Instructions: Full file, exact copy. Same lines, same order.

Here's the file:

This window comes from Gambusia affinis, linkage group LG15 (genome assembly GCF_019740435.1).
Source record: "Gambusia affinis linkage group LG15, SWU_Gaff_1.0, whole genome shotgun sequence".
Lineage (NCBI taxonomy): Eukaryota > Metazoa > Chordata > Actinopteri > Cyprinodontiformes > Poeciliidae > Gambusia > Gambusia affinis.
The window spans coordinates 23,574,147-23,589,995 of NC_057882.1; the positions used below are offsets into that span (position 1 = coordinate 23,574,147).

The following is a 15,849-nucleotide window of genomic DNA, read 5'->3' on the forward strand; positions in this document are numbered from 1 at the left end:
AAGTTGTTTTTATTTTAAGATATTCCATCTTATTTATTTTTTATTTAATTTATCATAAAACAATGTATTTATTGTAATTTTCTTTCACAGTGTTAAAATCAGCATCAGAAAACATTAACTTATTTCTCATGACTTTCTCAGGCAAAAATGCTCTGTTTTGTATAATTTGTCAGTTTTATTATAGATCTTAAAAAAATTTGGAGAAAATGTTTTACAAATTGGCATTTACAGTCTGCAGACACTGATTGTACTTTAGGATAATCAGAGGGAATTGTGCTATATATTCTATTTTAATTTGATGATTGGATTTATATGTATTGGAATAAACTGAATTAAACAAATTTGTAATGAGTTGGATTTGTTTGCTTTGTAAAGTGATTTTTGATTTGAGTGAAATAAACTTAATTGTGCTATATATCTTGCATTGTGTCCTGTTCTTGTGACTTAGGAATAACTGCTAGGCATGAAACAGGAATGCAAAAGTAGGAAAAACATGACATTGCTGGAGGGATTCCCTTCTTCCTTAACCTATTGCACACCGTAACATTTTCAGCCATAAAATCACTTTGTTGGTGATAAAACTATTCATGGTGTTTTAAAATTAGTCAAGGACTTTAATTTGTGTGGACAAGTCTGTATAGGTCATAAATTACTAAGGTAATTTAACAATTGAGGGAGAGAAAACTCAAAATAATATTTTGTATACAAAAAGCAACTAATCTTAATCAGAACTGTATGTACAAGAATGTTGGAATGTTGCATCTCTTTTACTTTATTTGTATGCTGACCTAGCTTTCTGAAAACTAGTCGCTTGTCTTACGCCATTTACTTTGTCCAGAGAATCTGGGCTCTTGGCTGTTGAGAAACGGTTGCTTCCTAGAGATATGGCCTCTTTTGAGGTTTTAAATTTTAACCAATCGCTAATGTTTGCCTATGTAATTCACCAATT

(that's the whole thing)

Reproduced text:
This window comes from Gambusia affinis, linkage group LG15 (genome assembly GCF_019740435.1).
Source record: "Gambusia affinis linkage group LG15, SWU_Gaff_1.0, whole genome shotgun sequence".
Lineage (NCBI taxonomy): Eukaryota > Metazoa > Chordata > Actinopteri > Cyprinodontiformes > Poeciliidae > Gambusia > Gambusia affinis.
The window spans coordinates 23,574,147-23,589,995 of NC_057882.1; the positions used below are offsets into that span (position 1 = coordinate 23,574,147).

The following is a 15,849-nucleotide window of genomic DNA, read 5'->3' on the forward strand; positions in this document are numbered from 1 at the left end:
AAGTTGTTTTTATTTTAAGATATTCCATCTTATTTATTTTTTATTTAATTTATCATAAAACAATGTATTTATTGTAATTTTCTTTCACAGTGTTAAAATCAGCATCAGAAAACATTAACTTATTTCTCATGACTTTCTCAGGCAAAAATGCTCTGTTTTGTATAATTTGTCAGTTTTATTATAGATCTTAAAAAAATTTGGAGAAAATGTTTTACAAATTGGCATTTACAGTCTGCAGACACTGATTGTACTTTAGGATAATCAGAGGGAATTGTGCTATATATTCTATTTTAATTTGATGATTGGATTTATATGTATTGGAATAAACTGAATTAAACAAATTTGTAATGAGTTGGATTTGTTTGCTTTGTAAAGTGATTTTTGATTTGAGTGAAATAAACTTAATTGTGCTATATATCTTGCATTGTGTCCTGTTCTTGTGACTTAGGAATAACTGCTAGGCATGAAACAGGAATGCAAAAGTAGGAAAAACATGACATTGCTGGAGGGATTCCCTTCTTCCTTAACCTATTGCACACCGTAACATTTTCAGCCATAAAATCACTTTGTTGGTGATAAAACTATTCATGGTGTTTTAAAATTAGTCAAGGACTTTAATTTGTGTGGACAAGTCTGTATAGGTCATAAATTACTAAGGTAATTTAACAATTGAGGGAGAGAAAACTCAAAATAATATTTTGTATACAAAAAGCAACTAATCTTAATCAGAACTGTATGTACAAGAATGTTGGAATGTTGCATCTCTTTTACTTTATTTGTATGCTGACCTAGCTTTCTGAAAACTAGTCGCTTGTCTTACGCCATTTACTTTGTCCAGAGAATCTGGGCTCTTGGCTGTTGAGAAACGGTTGCTTCCTAGAGATATGGCCTCTTTTGAGGTTTTAAATTTTAACCAATCGCTAATGTTTGCCTATGTAATTCACCAATT